Editor's Note: In this article series, seven leading mediators and conflict resolution practitioners share their unique voices on three pressing issues: the impact of COVID-19 on their practices, workarounds being attempted, and their visions for the future in a post-COVID (or on-going COVID) world. These contributors are speaking for themselves with their own original thoughts. Their compelling words come from both their heads and their hearts. Each essay is unique, yet each essay also confirms universal experiences and travails. Oddly, collective challenges and painful experiences may stimulate progression within the conflict resolution community. They may also lead to mediators taking action to familiarize the general community with the benefits of mediation. Sharing personal experiences and truths, it is hoped, will inspire fellow practitioners to consider the new world and to re-invent their conflict resolution practices and services.
The COVID-19 pandemic has resulted in widespread court closures and limited operations, promoting ADR suddenly and squarely into the forefront as the primary method of conflict resolution. Perhaps the modern "conflict revolution,"[i] beginning in 1976 with community dispute resolution programs in the 1960's to address civil rights issues and continuing with the 1976 Pound Conference,[ii] is about to undergo another phase. If conflict resolution practitioners step up to the challenges, ADR may well come to the fore in the minds of the general public and not only with lawyers, insurance companies and commercial enterprises. This may require re-thinking of old paradigms and becoming unstuck from old notions. Mediators and conflict resolution professionals are being asked to adapt–and quickly–to the issues and circumstances of the day. The seven contributors bravely take a giant step forward by providing a chronicle of current conditions and by offering visions of the future.
~ Articles Assembled and Edited by Gregg Relyea
Seeing the World "From the Balcony" in Times of the Pandemic
If I had to explain to an alien what occurred on Earth in March, 2020, I would say that the citizens of the planet were suddenly compelled to view our world from the balcony. Before then, many of us had encountered great difficulty going to the balcony–even in our work as dispute resolution professionals–although some of us had been encouraging it for a while[i].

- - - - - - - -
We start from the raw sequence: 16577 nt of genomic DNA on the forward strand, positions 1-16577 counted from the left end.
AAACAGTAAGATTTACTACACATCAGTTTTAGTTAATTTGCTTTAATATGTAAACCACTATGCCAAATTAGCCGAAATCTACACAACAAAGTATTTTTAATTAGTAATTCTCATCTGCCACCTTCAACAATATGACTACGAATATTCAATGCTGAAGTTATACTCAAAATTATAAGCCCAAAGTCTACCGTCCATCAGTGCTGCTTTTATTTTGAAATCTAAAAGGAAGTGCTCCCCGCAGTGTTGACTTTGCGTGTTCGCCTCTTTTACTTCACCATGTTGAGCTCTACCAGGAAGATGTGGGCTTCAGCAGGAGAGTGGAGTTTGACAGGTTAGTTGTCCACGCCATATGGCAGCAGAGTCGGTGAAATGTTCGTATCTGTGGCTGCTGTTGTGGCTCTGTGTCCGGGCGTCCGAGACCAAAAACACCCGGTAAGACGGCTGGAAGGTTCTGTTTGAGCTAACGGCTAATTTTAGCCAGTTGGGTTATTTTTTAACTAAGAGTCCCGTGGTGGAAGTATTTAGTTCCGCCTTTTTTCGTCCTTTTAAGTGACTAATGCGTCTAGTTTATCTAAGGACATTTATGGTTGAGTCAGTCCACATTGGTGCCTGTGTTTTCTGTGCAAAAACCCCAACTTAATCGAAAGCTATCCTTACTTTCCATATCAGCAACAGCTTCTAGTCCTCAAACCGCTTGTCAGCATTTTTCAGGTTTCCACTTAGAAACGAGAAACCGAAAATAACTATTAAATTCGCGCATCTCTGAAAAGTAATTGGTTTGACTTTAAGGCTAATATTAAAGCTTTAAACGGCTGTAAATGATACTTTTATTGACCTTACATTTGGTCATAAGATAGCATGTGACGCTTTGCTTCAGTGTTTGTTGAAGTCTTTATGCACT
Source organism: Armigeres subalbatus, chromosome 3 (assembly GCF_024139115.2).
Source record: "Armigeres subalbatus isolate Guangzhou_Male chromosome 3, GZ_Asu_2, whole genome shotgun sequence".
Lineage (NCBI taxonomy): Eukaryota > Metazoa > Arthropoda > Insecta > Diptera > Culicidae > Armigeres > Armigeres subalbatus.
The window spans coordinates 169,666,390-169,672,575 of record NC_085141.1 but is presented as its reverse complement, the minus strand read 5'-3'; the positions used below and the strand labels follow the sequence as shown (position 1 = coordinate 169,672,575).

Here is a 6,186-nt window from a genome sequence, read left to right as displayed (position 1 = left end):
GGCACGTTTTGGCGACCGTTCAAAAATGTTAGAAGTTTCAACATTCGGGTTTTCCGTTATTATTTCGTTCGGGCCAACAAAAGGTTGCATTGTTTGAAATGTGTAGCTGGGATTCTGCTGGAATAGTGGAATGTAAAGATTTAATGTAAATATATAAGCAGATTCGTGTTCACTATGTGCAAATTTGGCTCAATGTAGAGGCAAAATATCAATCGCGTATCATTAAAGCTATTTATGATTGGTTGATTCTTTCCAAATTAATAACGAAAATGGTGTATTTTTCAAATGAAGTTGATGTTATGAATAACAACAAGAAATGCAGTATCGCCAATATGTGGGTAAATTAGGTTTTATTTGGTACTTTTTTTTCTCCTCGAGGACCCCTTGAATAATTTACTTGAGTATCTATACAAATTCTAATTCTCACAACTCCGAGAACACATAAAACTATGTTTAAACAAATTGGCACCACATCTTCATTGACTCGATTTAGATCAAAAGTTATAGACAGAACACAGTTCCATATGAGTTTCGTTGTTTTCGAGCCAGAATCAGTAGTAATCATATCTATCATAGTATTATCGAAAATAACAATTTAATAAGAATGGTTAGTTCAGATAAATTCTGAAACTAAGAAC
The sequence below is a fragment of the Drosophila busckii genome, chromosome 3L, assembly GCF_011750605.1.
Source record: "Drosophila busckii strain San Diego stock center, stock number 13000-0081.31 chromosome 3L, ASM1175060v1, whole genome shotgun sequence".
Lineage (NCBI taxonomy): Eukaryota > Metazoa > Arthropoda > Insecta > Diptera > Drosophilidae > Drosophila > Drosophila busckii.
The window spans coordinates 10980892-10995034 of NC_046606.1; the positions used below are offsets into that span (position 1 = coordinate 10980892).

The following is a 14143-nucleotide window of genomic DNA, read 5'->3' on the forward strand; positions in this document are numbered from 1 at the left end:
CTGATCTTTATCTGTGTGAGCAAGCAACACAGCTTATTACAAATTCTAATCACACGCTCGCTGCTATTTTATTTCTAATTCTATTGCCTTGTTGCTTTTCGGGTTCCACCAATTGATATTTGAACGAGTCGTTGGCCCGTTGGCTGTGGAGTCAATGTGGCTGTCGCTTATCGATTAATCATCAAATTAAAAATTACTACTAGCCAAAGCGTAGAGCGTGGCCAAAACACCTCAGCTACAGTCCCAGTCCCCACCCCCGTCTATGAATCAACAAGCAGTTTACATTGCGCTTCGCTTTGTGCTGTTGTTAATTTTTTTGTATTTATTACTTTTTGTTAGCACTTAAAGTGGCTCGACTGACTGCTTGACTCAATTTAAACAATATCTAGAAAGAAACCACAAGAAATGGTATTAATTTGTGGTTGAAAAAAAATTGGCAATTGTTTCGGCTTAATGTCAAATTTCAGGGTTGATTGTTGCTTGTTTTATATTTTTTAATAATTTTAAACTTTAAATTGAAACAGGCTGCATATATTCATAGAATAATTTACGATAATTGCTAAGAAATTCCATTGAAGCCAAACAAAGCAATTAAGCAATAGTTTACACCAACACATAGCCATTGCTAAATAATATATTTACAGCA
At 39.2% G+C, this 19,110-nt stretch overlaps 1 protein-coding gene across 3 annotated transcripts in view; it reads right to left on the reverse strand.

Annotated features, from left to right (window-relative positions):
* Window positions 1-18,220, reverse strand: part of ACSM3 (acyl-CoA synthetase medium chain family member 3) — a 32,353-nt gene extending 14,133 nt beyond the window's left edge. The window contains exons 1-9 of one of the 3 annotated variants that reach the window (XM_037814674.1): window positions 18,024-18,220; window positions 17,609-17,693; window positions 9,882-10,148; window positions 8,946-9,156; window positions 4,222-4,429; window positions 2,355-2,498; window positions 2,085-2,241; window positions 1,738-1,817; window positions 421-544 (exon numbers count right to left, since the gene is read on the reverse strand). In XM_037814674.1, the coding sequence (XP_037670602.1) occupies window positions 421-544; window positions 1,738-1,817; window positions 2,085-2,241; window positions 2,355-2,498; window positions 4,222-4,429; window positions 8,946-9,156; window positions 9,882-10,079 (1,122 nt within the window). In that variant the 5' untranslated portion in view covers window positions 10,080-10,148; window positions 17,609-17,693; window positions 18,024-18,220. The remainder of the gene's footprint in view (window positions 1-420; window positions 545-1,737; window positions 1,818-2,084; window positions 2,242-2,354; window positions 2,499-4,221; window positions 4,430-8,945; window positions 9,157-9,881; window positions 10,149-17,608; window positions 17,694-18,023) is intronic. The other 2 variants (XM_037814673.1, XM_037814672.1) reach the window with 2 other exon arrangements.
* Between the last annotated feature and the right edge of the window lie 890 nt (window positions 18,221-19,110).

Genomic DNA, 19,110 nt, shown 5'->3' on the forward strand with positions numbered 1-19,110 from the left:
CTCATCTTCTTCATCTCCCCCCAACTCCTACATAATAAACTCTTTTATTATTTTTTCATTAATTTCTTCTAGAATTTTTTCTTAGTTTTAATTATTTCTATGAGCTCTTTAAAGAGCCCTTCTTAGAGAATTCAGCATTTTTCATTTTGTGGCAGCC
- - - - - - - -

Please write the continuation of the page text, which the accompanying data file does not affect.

From this new perspective, from the balcony, we are now able to get a collective 360-degree view of the world in its complexity. Seeing one country after the other facing the same challenges, most with their own egocentric, constricted vision and united only by their short-sightedness, has been very revealing.
We have seen rolling images of cities from one end of the planet to the other,
all equally empty, silent and hurt.
We have found ourselves walled in at home, separate and distant from each other,
stopped in our tracks with the luxury of time, and with few alternatives.
We have seen nature breathing and flourishing again, freed of our presence.
In the deafening silence, numerous demonstrations of solidarity have filled the void.
We have witnessed how even the largest and most powerful countries have suffered a meltdown, like snowflakes under the sun, in the absence of a global strategy to defeat a microscopic germ.
We have seen that we cannot save ourselves on our own and that borders, rather than protecting us, have weakened us.
We have seen that when one of us loses, all of us lose
and that the time-worn cliché about only being as strong as the "weakest link" is a timeless truth.
We have seen, at least in Italy, courtroom justice in quarantine.
What’s still standing, however, is alternative dispute resolution, perhaps in modified forms, based on solid pillars of consent and our creative ability to reach solutions that satisfy the interests of all.
If the same alien were to ask me, “And now what?” I would reply that, before stepping away from the balcony to dive back into the flow of life – it would behoove us to take a moment to prepare ourselves for an existential move. It is as though we were leaving a large old house with heaps of belongings amassed over the course of a lifetime, objects from a different era, yet so hard to discard, to a new, smaller home with no room or use for the old trappings.
We will have to choose what is essential, the best and worth the most.
We will have to create space for the new, in order to build a wholesome and sustainable future.
To thrive in our new world as an individual, we will have to first find a way to thrive in it as a community.
Humankind has been given an unprecedented opportunity, radical, sudden and traumatic as it may be, for change, based on a new mantra – in collaboration lies the cure. This moment is a call to action for those of us who have been involved in dispute resolution to spread the culture of interest-based negotiation, mediation and collaboration well beyond the confines of our professional areas.
This is the most effective vaccine, one that has been successfully tried and tested over the years, and now is ready to be shared for the benefit of the world at large.
If we succeed in grabbing this opportunity, we must thank the thousands of people who have lost their lives in this transition, as well as the survivors who, by facing the future with curiosity and courage and making the momentous changes that this time demands, ensure that the sacrifices made will not be in vain.
To advance these changes is our responsibility.
[i] William Ury, Getting to Yes–Negotiation Agreement Without Giving In ((Penguin Books, 1981), Getting to Yes with Yourself (and other Worthy opponents) (Harper One, 2015), p. 21.
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